In wars people become brutalized and brutalize others. And not all of them die, of course. Some come home, our beloved heroes home at last, with all that expensive training and all these readily available American guns. They tortured and raped and murdered and now they're coming back home to your neighborhood, where everyone has forgotten about Iraq and there are no jobs and not enough social services.
Why did we invade Iraq, again? Why was the left called traitors for denouncing the American invasion of a foreign country? Why did we spend so much money, kill and displace so many people, destroy an ancient civilization that could have given us so much information about our common past? Let's ask the eminence grise of conservative intellectual thought, the best-selling author and enormously influential thinker, the frequent guest of Glenn Beck, Jonah Goldberg.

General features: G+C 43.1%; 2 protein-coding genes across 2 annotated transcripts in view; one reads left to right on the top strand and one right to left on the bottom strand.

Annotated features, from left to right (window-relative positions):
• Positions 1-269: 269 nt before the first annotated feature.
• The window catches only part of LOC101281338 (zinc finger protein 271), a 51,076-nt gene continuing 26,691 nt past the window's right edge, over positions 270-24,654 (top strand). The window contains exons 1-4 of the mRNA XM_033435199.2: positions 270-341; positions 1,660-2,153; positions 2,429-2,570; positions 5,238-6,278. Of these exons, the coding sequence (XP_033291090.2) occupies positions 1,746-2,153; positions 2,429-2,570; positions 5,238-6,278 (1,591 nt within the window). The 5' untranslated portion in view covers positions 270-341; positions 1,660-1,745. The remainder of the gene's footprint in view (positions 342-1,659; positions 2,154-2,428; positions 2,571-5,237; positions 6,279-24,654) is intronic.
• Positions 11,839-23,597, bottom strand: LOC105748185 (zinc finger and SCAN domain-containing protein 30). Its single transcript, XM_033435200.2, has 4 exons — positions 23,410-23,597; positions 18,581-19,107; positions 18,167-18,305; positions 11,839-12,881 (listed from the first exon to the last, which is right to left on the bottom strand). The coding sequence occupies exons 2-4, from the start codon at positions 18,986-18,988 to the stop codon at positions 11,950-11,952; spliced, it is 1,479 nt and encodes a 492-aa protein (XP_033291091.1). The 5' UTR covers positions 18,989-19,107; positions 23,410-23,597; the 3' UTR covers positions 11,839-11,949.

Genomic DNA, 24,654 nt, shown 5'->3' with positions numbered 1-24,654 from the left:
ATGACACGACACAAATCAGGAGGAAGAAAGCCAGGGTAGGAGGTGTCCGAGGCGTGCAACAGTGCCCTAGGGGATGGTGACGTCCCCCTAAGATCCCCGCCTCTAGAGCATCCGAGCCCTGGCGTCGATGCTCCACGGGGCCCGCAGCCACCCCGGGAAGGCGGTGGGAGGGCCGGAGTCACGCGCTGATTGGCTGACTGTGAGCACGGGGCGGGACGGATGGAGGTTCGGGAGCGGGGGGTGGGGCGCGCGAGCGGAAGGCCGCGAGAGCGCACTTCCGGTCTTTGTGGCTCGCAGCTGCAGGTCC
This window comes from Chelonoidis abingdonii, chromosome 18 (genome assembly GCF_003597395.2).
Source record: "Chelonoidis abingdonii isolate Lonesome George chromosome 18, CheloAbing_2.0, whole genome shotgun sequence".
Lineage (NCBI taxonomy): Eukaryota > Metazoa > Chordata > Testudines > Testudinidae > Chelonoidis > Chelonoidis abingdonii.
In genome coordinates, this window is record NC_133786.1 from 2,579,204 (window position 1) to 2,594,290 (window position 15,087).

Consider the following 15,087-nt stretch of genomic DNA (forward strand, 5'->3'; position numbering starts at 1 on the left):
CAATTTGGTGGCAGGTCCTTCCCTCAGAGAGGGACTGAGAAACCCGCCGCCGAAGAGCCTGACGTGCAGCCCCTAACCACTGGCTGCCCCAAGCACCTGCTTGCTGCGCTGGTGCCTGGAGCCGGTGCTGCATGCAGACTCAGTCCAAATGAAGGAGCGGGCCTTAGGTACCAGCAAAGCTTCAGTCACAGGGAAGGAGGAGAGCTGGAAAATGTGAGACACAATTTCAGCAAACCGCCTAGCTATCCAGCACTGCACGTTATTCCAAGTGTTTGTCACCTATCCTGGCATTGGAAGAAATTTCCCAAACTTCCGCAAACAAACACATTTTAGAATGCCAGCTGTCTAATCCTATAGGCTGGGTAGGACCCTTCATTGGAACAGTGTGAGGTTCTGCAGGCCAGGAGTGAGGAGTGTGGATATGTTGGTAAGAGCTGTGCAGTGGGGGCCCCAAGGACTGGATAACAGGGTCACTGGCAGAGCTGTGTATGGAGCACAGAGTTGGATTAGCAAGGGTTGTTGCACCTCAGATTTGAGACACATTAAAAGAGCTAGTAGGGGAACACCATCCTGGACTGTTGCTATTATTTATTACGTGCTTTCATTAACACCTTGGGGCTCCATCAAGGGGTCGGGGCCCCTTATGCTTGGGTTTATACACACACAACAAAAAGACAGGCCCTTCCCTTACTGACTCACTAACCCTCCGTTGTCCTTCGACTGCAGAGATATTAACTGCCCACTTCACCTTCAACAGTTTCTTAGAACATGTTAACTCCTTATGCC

So how does all this, or the humble attempt at a history lesson of my last column, justify tearing down the Baghdad regime? Well, I've long been an admirer of, if not a full-fledged subscriber to, what I call the "Ledeen Doctrine." I'm not sure my friend Michael Ledeen will thank me for ascribing authorship to him and he may have only been semi-serious when he crafted it, but here is the bedrock tenet of the Ledeen Doctrine in more or less his own words: "Every ten years or so, the United States needs to pick up some small crappy little country and throw it against the wall, just to show the world we mean business." That's at least how I remember Michael phrasing it at a speech at the American Enterprise Institute about a decade ago (Ledeen is one of the most entertaining public speakers I've ever heard, by the way).All of you on the right who voted for Bush: You have no ideas. Your advice is useless. You were wrong, over and over and over. We are ashamed of you and of ourselves, but mostly you. Shut up and go away.